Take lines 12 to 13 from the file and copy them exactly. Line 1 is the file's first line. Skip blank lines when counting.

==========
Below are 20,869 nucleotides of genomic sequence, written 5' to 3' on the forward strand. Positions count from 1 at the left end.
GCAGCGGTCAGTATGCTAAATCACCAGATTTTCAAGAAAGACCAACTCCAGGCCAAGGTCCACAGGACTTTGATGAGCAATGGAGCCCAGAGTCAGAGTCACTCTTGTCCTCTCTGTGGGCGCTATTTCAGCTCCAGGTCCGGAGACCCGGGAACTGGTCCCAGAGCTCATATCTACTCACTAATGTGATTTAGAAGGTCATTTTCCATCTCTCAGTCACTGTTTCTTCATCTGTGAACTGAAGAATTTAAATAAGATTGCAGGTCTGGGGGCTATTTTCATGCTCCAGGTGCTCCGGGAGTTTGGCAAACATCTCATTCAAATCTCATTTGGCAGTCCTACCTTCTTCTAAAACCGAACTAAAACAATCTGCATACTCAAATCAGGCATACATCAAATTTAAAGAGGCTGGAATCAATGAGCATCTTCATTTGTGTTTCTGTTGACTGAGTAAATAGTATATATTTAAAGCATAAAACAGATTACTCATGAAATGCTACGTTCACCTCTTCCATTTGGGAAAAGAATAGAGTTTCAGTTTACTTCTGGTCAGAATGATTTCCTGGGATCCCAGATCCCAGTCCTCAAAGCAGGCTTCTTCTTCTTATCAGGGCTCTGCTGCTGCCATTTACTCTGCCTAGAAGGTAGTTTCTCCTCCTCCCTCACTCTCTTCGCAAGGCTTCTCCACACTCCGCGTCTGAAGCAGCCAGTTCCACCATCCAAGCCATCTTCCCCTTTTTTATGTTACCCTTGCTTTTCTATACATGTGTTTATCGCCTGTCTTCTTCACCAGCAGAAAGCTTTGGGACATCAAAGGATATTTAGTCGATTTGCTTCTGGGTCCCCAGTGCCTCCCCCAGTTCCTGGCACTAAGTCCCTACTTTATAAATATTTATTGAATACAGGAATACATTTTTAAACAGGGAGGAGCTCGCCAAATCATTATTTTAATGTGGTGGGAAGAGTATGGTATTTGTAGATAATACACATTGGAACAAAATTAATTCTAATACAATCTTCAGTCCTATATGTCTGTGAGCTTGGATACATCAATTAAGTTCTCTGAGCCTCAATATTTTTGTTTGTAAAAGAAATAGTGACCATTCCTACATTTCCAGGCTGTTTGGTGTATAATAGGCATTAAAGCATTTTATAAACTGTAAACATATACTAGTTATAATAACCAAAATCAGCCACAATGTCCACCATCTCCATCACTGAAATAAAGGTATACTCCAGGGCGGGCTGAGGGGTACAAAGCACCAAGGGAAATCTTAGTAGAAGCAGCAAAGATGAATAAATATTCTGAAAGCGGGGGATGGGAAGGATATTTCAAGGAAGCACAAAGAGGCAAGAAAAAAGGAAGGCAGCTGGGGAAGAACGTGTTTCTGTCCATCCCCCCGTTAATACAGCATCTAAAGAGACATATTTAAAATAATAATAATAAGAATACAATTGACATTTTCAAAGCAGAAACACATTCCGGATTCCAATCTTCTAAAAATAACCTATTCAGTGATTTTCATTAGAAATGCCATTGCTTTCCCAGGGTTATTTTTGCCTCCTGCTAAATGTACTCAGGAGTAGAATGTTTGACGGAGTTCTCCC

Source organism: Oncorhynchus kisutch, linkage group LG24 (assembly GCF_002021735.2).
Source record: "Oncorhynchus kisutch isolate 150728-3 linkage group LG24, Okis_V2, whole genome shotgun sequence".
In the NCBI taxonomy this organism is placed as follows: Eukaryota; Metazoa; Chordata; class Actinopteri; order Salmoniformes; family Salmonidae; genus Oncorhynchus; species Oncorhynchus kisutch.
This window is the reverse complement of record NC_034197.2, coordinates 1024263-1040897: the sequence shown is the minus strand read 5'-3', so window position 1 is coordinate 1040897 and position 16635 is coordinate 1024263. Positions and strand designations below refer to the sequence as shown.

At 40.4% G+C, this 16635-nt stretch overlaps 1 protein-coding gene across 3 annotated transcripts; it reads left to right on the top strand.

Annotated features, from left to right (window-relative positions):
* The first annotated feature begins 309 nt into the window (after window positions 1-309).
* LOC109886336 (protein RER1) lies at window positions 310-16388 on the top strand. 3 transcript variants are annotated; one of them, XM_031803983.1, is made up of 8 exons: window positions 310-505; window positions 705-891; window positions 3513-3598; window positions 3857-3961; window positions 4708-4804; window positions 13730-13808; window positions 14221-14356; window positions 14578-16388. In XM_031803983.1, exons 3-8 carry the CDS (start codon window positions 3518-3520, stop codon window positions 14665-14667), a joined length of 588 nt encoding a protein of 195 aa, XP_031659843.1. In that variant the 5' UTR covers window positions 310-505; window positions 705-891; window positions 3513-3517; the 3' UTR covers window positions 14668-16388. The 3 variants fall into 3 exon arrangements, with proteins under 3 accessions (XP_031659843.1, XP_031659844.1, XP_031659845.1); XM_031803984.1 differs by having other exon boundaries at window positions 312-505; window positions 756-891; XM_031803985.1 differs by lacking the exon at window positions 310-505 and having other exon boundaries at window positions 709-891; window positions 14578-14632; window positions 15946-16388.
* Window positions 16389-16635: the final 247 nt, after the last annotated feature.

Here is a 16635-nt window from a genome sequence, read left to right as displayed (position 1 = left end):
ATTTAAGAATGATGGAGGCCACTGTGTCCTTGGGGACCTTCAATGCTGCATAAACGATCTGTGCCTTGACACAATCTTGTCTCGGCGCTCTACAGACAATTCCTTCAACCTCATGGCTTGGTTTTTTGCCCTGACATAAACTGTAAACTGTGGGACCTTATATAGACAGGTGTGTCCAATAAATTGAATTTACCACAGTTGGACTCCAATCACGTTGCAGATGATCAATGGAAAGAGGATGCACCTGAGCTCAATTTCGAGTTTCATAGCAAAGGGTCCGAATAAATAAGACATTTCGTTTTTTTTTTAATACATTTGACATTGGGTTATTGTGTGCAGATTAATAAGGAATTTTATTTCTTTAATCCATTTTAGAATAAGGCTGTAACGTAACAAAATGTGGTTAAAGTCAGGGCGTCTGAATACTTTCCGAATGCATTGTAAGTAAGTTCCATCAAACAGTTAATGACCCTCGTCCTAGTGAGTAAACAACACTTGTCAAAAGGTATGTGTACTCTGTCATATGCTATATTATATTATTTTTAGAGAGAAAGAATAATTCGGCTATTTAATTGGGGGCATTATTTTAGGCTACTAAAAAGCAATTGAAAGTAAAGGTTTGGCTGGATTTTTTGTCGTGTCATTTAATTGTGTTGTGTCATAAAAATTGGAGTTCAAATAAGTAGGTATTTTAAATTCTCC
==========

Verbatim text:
Here is a 16635-nt window from a genome sequence, read left to right as displayed (position 1 = left end):
ATTTAAGAATGATGGAGGCCACTGTGTCCTTGGGGACCTTCAATGCTGCATAAACGATCTGTGCCTTGACACAATCTTGTCTCGGCGCTCTACAGACAATTCCTTCAACCTCATGGCTTGGTTTTTTGCCCTGACATAAACTGTAAACTGTGGGACCTTATATAGACAGGTGTGTCCAATAAATTGAATTTACCACAGTTGGACTCCAATCACGTTGCAGATGATCAATGGAAAGAGGATGCACCTGAGCTCAATTTCGAGTTTCATAGCAAAGGGTCCGAATAAATAAGACATTTCGTTTTTTTTTTAATACATTTGACATTGGGTTATTGTGTGCAGATTAATAAGGAATTTTATTTCTTTAATCCATTTTAGAATAAGGCTGTAACGTAACAAAATGTGGTTAAAGTCAGGGCGTCTGAATACTTTCCGAATGCATTGTAAGTAAGTTCCATCAAACAGTTAATGACCCTCGTCCTAGTGAGTAAACAACACTTGTCAAAAGGTATGTGTACTCTGTCATATGCTATATTATATTATTTTTAGAGAGAAAGAATAATTCGGCTATTTAATTGGGGGCATTATTTTAGGCTACTAAAAAGCAATTGAAAGTAAAGGTTTGGCTGGATTTTTTGTCGTGTCATTTAATTGTGTTGTGTCATAAAAATTGGAGTTCAAATAAGTAGGTATTTTAAATTCTCC